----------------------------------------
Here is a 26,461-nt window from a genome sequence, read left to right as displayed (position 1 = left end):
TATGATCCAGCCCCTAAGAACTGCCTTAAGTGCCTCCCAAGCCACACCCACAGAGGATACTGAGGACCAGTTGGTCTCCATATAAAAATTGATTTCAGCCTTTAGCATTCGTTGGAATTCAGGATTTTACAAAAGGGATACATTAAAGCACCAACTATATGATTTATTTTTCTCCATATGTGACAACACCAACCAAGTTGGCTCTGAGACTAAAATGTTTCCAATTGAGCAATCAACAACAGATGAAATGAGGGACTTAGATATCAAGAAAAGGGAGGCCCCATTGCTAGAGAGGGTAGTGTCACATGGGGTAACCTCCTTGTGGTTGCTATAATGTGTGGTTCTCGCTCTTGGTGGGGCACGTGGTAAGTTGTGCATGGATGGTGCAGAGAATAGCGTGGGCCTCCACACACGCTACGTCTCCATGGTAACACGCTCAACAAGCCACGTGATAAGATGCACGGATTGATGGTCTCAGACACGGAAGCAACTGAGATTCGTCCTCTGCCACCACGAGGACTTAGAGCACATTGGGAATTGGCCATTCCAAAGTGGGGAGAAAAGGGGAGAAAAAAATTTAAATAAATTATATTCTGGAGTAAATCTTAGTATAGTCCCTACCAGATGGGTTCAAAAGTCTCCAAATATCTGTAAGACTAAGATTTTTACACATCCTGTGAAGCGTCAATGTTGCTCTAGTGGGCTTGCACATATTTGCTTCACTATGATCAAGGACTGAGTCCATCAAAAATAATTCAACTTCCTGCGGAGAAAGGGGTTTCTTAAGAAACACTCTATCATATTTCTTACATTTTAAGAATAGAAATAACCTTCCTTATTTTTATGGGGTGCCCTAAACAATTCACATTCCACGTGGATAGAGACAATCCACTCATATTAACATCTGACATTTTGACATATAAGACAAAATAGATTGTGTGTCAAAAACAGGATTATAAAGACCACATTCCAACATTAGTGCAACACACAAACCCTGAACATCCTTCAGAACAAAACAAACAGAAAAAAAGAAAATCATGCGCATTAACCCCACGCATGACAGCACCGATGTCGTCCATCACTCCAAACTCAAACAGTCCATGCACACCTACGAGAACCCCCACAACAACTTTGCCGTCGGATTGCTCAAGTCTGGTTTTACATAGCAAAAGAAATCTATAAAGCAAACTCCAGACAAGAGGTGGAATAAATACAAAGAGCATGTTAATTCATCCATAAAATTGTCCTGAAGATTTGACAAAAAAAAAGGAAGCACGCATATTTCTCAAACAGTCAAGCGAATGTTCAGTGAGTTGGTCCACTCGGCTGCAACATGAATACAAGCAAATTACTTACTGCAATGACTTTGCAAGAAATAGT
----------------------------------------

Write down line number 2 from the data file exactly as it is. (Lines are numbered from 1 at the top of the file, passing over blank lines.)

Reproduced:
TATGATCCAGCCCCTAAGAACTGCCTTAAGTGCCTCCCAAGCCACACCCACAGAGGATACTGAGGACCAGTTGGTCTCCATATAAAAATTGATTTCAGCCTTTAGCATTCGTTGGAATTCAGGATTTTACAAAAGGGATACATTAAAGCACCAACTATATGATTTATTTTTCTCCATATGTGACAACACCAACCAAGTTGGCTCTGAGACTAAAATGTTTCCAATTGAGCAATCAACAACAGATGAAATGAGGGACTTAGATATCAAGAAAAGGGAGGCCCCATTGCTAGAGAGGGTAGTGTCACATGGGGTAACCTCCTTGTGGTTGCTATAATGTGTGGTTCTCGCTCTTGGTGGGGCACGTGGTAAGTTGTGCATGGATGGTGCAGAGAATAGCGTGGGCCTCCACACACGCTACGTCTCCATGGTAACACGCTCAACAAGCCACGTGATAAGATGCACGGATTGATGGTCTCAGACACGGAAGCAACTGAGATTCGTCCTCTGCCACCACGAGGACTTAGAGCACATTGGGAATTGGCCATTCCAAAGTGGGGAGAAAAGGGGAGAAAAAAATTTAAATAAATTATATTCTGGAGTAAATCTTAGTATAGTCCCTACCAGATGGGTTCAAAAGTCTCCAAATATCTGTAAGACTAAGATTTTTACACATCCTGTGAAGCGTCAATGTTGCTCTAGTGGGCTTGCACATATTTGCTTCACTATGATCAAGGACTGAGTCCATCAAAAATAATTCAACTTCCTGCGGAGAAAGGGGTTTCTTAAGAAACACTCTATCATATTTCTTACATTTTAAGAATAGAAATAACCTTCCTTATTTTTATGGGGTGCCCTAAACAATTCACATTCCACGTGGATAGAGACAATCCACTCATATTAACATCTGACATTTTGACATATAAGACAAAATAGATTGTGTGTCAAAAACAGGATTATAAAGACCACATTCCAACATTAGTGCAACACACAAACCCTGAACATCCTTCAGAACAAAACAAACAGAAAAAAAGAAAATCATGCGCATTAACCCCACGCATGACAGCACCGATGTCGTCCATCACTCCAAACTCAAACAGTCCATGCACACCTACGAGAACCCCCACAACAACTTTGCCGTCGGATTGCTCAAGTCTGGTTTTACATAGCAAAAGAAATCTATAAAGCAAACTCCAGACAAGAGGTGGAATAAATACAAAGAGCATGTTAATTCATCCATAAAATTGTCCTGAAGATTTGACAAAAAAAAAGGAAGCACGCATATTTCTCAAACAGTCAAGCGAATGTTCAGTGAGTTGGTCCACTCGGCTGCAACATGAATACAAGCAAATTACTTACTGCAATGACTTTGCAAGAAATAGT